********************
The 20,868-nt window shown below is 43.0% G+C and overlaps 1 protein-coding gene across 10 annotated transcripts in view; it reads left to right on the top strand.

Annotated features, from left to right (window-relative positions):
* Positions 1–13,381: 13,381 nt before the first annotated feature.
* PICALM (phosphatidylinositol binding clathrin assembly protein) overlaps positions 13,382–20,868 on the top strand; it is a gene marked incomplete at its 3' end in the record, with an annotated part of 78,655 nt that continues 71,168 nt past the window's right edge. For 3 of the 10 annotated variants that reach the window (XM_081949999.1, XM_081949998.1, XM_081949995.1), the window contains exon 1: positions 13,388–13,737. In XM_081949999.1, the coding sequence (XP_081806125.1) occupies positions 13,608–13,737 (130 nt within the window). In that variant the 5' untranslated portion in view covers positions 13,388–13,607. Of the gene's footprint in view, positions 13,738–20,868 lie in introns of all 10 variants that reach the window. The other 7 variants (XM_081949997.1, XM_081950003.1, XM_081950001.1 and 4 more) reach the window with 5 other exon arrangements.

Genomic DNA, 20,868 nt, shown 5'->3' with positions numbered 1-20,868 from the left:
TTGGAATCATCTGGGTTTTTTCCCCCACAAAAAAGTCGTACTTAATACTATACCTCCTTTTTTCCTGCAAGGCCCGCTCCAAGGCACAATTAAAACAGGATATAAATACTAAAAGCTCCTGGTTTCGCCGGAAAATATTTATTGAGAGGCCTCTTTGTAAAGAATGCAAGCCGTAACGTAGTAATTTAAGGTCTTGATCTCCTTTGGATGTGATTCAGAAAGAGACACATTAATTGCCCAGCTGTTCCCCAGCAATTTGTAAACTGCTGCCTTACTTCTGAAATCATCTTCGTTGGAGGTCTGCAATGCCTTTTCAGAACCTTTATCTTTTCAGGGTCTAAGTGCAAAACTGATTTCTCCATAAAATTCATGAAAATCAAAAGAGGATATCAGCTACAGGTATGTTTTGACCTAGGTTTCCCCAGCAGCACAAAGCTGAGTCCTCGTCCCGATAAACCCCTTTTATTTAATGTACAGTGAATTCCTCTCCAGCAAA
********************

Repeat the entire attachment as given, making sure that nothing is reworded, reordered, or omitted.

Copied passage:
The 20,868-nt window shown below is 43.0% G+C and overlaps 1 protein-coding gene across 10 annotated transcripts in view; it reads left to right on the top strand.

Annotated features, from left to right (window-relative positions):
* Positions 1–13,381: 13,381 nt before the first annotated feature.
* PICALM (phosphatidylinositol binding clathrin assembly protein) overlaps positions 13,382–20,868 on the top strand; it is a gene marked incomplete at its 3' end in the record, with an annotated part of 78,655 nt that continues 71,168 nt past the window's right edge. For 3 of the 10 annotated variants that reach the window (XM_081949999.1, XM_081949998.1, XM_081949995.1), the window contains exon 1: positions 13,388–13,737. In XM_081949999.1, the coding sequence (XP_081806125.1) occupies positions 13,608–13,737 (130 nt within the window). In that variant the 5' untranslated portion in view covers positions 13,388–13,607. Of the gene's footprint in view, positions 13,738–20,868 lie in introns of all 10 variants that reach the window. The other 7 variants (XM_081949997.1, XM_081950003.1, XM_081950001.1 and 4 more) reach the window with 5 other exon arrangements.

Genomic DNA, 20,868 nt, shown 5'->3' with positions numbered 1-20,868 from the left:
TTGGAATCATCTGGGTTTTTTCCCCCACAAAAAAGTCGTACTTAATACTATACCTCCTTTTTTCCTGCAAGGCCCGCTCCAAGGCACAATTAAAACAGGATATAAATACTAAAAGCTCCTGGTTTCGCCGGAAAATATTTATTGAGAGGCCTCTTTGTAAAGAATGCAAGCCGTAACGTAGTAATTTAAGGTCTTGATCTCCTTTGGATGTGATTCAGAAAGAGACACATTAATTGCCCAGCTGTTCCCCAGCAATTTGTAAACTGCTGCCTTACTTCTGAAATCATCTTCGTTGGAGGTCTGCAATGCCTTTTCAGAACCTTTATCTTTTCAGGGTCTAAGTGCAAAACTGATTTCTCCATAAAATTCATGAAAATCAAAAGAGGATATCAGCTACAGGTATGTTTTGACCTAGGTTTCCCCAGCAGCACAAAGCTGAGTCCTCGTCCCGATAAACCCCTTTTATTTAATGTACAGTGAATTCCTCTCCAGCAAA